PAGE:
Where Are the Rezzies?

Discussion in 'Saltwater' started by WagonDriver, Jan 30, 2010.

  1. gigharborflyfisher Native Trout Hunter

    Posts: 741
    Gig Harbor, Wa, USA.
    Ratings: +1 / 0
    I am kind of surprised that nobody has considered the impact of a 5 million + pink run on the resident coho fishery this year. It seems to me that every other year we go through this same song and dance. The only common factor that I can think of is the pinks. With over 5 million returning to the sound they have a major impact on the competition for food resources right when the little rezzies heading out of the net pens. With that much competition for food around that leaves little incentive to stay in the Sound. It seems to me that every winter following a pink run is typically slow for resident coho and the winters before are good. I have kept a journal for the past few years an it is easy to look back on notice a trend. Winter 2005, 2007 and 2009 were all amazing for ressies. The winters of 2006, 2008, and 2010 were all piss poor... I would be willing to wager that next winter will be much better...
  2. ak_powder_monkey Proud to Be Alaskan

    Posts: 3,209
    Eagle River, Alaska
    Ratings: +112 / 0
    It wouldn't surprise me if the humpies were actually eating the rezzies
  3. rotato Active Member

    Posts: 600
    home,wa
    Ratings: +66 / 0
    got a nice one yesterday
    outgoing tide in the mid morning
    chartruese over white snot dart
  4. Smalma Active Member

    Posts: 2,798
    Marysville, Washington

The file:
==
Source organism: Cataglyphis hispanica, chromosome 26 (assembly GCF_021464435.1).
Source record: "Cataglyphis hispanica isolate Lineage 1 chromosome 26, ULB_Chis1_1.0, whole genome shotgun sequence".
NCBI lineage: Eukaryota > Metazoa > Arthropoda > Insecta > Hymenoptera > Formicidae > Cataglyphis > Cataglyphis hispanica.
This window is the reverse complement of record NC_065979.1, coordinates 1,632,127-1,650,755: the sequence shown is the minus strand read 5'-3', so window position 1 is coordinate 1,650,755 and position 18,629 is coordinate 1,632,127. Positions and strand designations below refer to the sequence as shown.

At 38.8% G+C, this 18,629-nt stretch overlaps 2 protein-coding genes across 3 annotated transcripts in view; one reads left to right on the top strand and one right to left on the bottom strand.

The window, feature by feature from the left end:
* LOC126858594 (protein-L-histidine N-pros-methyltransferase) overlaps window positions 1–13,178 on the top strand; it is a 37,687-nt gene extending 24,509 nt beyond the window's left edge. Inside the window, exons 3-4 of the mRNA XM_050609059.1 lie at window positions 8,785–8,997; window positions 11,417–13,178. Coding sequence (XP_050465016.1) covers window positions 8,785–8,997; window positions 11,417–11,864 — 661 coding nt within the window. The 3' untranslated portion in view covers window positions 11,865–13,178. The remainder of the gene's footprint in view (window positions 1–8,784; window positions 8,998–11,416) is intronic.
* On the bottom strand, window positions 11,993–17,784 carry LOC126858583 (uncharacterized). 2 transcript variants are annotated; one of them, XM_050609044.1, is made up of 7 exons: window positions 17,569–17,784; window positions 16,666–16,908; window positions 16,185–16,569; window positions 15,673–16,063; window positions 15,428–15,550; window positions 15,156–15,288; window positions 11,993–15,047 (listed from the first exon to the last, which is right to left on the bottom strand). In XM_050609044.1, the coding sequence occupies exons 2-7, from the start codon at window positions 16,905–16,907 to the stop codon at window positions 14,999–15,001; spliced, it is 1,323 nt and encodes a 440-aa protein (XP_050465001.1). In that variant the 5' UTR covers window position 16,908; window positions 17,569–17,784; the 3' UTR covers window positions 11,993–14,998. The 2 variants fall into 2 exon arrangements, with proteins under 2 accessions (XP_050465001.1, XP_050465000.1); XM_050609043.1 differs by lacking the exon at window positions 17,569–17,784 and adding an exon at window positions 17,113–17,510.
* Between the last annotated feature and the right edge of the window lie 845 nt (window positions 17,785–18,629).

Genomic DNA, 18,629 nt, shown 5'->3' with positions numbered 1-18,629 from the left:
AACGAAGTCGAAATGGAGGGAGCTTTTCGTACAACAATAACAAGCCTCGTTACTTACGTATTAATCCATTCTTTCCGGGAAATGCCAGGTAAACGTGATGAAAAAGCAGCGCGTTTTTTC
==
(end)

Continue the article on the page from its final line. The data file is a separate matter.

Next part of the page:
Ratings: +653 / 0
    "It wouldn't surprise me if the humpies were actually eating the rezzies "???? Don't see how.

    Gigharbor -
    Interesting obsrevations; however I would have thought that any potential impacts from pink fry would have been seen in the even years - the years that the massive numbers of fry would be leaving the rivers and be in a position to compete with the resident coho for food resources. Just another example of how dynamic things in Puget Sound can be and what little we know about what really influences the survvial of our various salmonids.

    BTW -
    It looks like the managers missed the target a bit with that 5.4 million pink forecast in 2009. In talking with some WDFW folks it looks like just the escapement of pinks in Puget Sound rivers in 2009 was approx. 8 million.

    Tight lines
    Curt
  5. gigharborflyfisher Native Trout Hunter

    Posts: 741
    Gig Harbor, Wa, USA.
    Ratings: +1 / 0
    Curt,
    I would think that it is probably the adult pink and not the fry that are having an impact on the resident coho. The life history over lap on pink fry and juvenile coho salmon wouldn't be expected to be very extreme as they are both very different. Pink fry would likely provide food for the coho, plus they are known to be very quick at exiting the Puget Sound after dropping out of the rivers; unlike chum fry which hang around as late as July. So I wouldn't expect the impact to be overly extreme. The adult pinks however eat many of the same things as the resident coho would be expected to eat during that time of the year (i.e. krill, smaller baitfish, etc). I have looked back to find other things to indicate what the factors could be and pinks are the only common suspect. It seems like there would be little reason to stay in the Sound with 8 million pinks to compete with for food...
  6. SeaRun Fanatic Member

    Posts: 401
    Northwest, WA
    Ratings: +18 / 0
    Really great observation. Saltwater flyfishers take note: KEEP A JOURNAL!
  7. Smalma Active Member

    Posts: 2,798
    Marysville, Washington
    Ratings: +653 / 0
    Gigharbor -